At Ft. Drum, Joe asked for food for his men.  He recalled that the mess sergeant, at the fort, said that the twenty of them ate as much as a 120 men.  They were treated extremely well by the other Americans and referred to as. "the Bataan Veterans,"

    On May 6, 1942, Joe became a Prisoner of War.  An American officer swam to the fort from Corregidor and told the men that at twelve noon that they must have a white flag flying on Fort Drum.  He recalled that he and the other men ate as much food as possible since they did not know when there next meal would come.

    When the Japanese arrived on the island and set up machine guns, Joe and the other men believed that they were going to be shot.  The Japanese lined the prisoners up and took what they wanted from the men.  They also were beaten.  It was the worse day of Joe's life up to the time.

    Joe and the other Prisoners of War were put on small boats and taken to an area near Manila.  There, they were held in sugarcane warehouse.  Around 4:00 in the afternoon, they were lined up and put on a work detail.  The POWs passed rocks all night, all day and night again.  As they worked, the Japanese guarding them drank from buckets of water but for three days and nights made no effort to give any water to the POWs.  When a new Japanese officer took over, he treated the POWs better.

    Joe and nine other men were sent to Ft. Drum.  They emptied the food from the fort.  He recalled they ate very well and that one of the men was allowed to cook for them.   

    After ten days, Joe and the other men were returned to the warehouse.  They were loaded onto ships.  They were taken to Manila, disembarked, and marched ten miles to Bilibid Prison.  The POWs the next day were to be sent to Cabanatuan #3.

    During the march to the camp, Joe saw Filipino's flash him and the other Americans the "V" for victory.  Other Filipinos tried to give them coconuts.  Those who were caught were beaten by the Japanese.

    While at Cabanatuan #3, Joe was selected to go on a work detail to Nichols Field.  The POWs were marched to Cabanatuan #1, were they met other members of D Company. 

    It was at this time that he saw his cousin, Elzie.  The next day, he and other POWs were put on trucks and taken to Nichols Field.  For about a year, he and the other POWs built runways for an airfield.  While on this detail, the POWs lived in an old schoolhouse.  With him on the detail were Edwin Rue, George VanArsdall, Jennings Scanlon, and Charlie Quinn.  Approximately 300 Americans worked on the airfield.

    The POWs on the detail were housed at the Pasay School in eighteen rooms.  30 POWs were assigned to a room.  The POWs were used to extend and widen runways for the Japanese Navy.   The plans for this expansion came from the American Army which had drawn them up before the war.  The Japanese wanted a runway 500 yards wide and a mile long going through hills and a swamp.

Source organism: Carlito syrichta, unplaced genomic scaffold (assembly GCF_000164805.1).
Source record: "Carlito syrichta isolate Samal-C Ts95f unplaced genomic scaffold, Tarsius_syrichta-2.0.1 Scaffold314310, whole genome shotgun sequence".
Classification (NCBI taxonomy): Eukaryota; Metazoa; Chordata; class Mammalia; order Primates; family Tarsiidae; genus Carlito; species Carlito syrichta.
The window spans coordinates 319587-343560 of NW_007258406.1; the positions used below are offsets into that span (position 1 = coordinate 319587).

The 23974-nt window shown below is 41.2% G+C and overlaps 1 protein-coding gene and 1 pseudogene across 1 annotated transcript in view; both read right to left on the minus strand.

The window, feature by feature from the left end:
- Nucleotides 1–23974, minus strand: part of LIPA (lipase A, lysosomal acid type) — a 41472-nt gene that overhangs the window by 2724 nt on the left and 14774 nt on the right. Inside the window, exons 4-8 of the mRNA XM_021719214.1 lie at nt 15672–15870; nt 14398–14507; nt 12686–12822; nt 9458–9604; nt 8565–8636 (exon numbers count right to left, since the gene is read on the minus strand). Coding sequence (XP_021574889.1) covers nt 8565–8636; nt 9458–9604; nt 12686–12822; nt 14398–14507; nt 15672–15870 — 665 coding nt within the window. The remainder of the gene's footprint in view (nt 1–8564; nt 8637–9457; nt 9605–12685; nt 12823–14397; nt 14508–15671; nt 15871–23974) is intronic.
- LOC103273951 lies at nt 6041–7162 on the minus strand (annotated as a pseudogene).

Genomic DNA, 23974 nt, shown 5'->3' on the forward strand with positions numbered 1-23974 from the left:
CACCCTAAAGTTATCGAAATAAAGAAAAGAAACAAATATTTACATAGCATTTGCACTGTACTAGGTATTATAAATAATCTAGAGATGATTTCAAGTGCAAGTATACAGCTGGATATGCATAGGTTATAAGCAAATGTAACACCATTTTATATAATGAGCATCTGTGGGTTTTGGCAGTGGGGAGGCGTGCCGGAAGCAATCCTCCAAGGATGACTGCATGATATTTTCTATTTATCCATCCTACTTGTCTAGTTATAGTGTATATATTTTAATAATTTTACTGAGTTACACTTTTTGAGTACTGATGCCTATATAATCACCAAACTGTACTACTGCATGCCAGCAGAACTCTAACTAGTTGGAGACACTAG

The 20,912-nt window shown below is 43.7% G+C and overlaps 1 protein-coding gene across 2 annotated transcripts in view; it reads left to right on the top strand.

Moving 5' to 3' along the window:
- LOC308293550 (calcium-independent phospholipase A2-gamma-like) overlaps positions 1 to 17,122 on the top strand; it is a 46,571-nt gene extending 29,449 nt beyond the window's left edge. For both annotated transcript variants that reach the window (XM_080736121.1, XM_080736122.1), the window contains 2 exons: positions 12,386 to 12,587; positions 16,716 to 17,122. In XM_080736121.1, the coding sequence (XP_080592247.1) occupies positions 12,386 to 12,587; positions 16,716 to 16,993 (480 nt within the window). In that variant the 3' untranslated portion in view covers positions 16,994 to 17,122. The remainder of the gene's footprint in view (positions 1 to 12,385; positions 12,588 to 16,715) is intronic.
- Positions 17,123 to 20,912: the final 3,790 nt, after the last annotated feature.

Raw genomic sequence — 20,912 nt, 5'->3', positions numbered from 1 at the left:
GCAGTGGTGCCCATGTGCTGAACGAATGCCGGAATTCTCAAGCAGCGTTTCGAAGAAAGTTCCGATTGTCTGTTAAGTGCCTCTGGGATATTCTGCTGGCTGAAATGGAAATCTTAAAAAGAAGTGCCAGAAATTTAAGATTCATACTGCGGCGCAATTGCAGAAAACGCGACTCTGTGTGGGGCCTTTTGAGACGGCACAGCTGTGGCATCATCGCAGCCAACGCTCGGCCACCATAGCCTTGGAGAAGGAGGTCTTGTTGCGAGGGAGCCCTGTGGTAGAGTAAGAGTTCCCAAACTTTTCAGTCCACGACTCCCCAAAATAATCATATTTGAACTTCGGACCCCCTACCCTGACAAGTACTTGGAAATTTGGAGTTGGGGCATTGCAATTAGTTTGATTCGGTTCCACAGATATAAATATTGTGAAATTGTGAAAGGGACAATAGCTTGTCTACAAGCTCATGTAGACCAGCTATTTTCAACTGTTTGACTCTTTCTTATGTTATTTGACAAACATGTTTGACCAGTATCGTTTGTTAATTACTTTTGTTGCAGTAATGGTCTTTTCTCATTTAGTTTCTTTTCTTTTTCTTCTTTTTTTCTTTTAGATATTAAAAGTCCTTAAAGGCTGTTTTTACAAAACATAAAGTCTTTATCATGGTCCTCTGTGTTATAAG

Unlike the Americans, the Japanese had no plans on using construction equipment. Instead, they intended the POWs to do the work with picks, shovels, and wheel barrows.  The first POWs arrived at Pasay in August 1942.  The work was easy until the extension reached the hills.  When the extension reached the hills, some of which were 80 feet high, the POWs flattened them by hand.  The Japanese replaced the wheel barrows with mining cars that two POWs pushed to the swamp and dumped as land-fill.  As the work became harder and the POWs weaker, less work got done.
    At six A.M., the POWs had reveille and "bongo," or count, at 6:15 in detachments of 100 men.  After this came breakfast which was a fish soup with rice.  After breakfast, there was a second count of all POWs, which included both healthy and sick, before the POWs marched a mile and half to the airfield.
    After arriving at the airfield, they were counted again.  They went to a tool shed and received their tools; once again they were counted.  At the end of the work day, the POWs were counted again.  When they arrived back at the school, they were counted again.  Then, they would rush to the showers, since there only six showers and toilets for over 500 POWs.  They were fed dinner, another meal of fish and rice and than counted one final time. Lights were turned out at 9:00 P.M.

    The brutality shown to the POWs was severe.  The first Japanese commander of the camp, a Lt. Moto, was called the "White Angel" because he wore a spotless naval uniform.  He was commander of the camp for slightly over thirteen months.  One day a POW collapsed while working on the runway.  Moto was told about the man and came out and ordered him to get up.  When he couldn't four other Americans were made to carry the man back to the Pasay School. 
    At the school, the Japanese guards gave the man a shower and straightened his clothes as much as possible.  The other Americans were ordered to the school.  As they stood there, the White Angel ordered an American captain to follow him behind the school.  The POW was marched behind the school and the other Americans heard two shots.  The American officer told the men that the POW had said, "Tell them I went down smiling." There, the White Angel shot the POW as the man smiled at him.   As the man lay on the ground, he shot him a second time.  The American captain told the other Americans what had happened.  The White Angel told them that this was what going to happen to anyone who would not work for the Japanese Empire.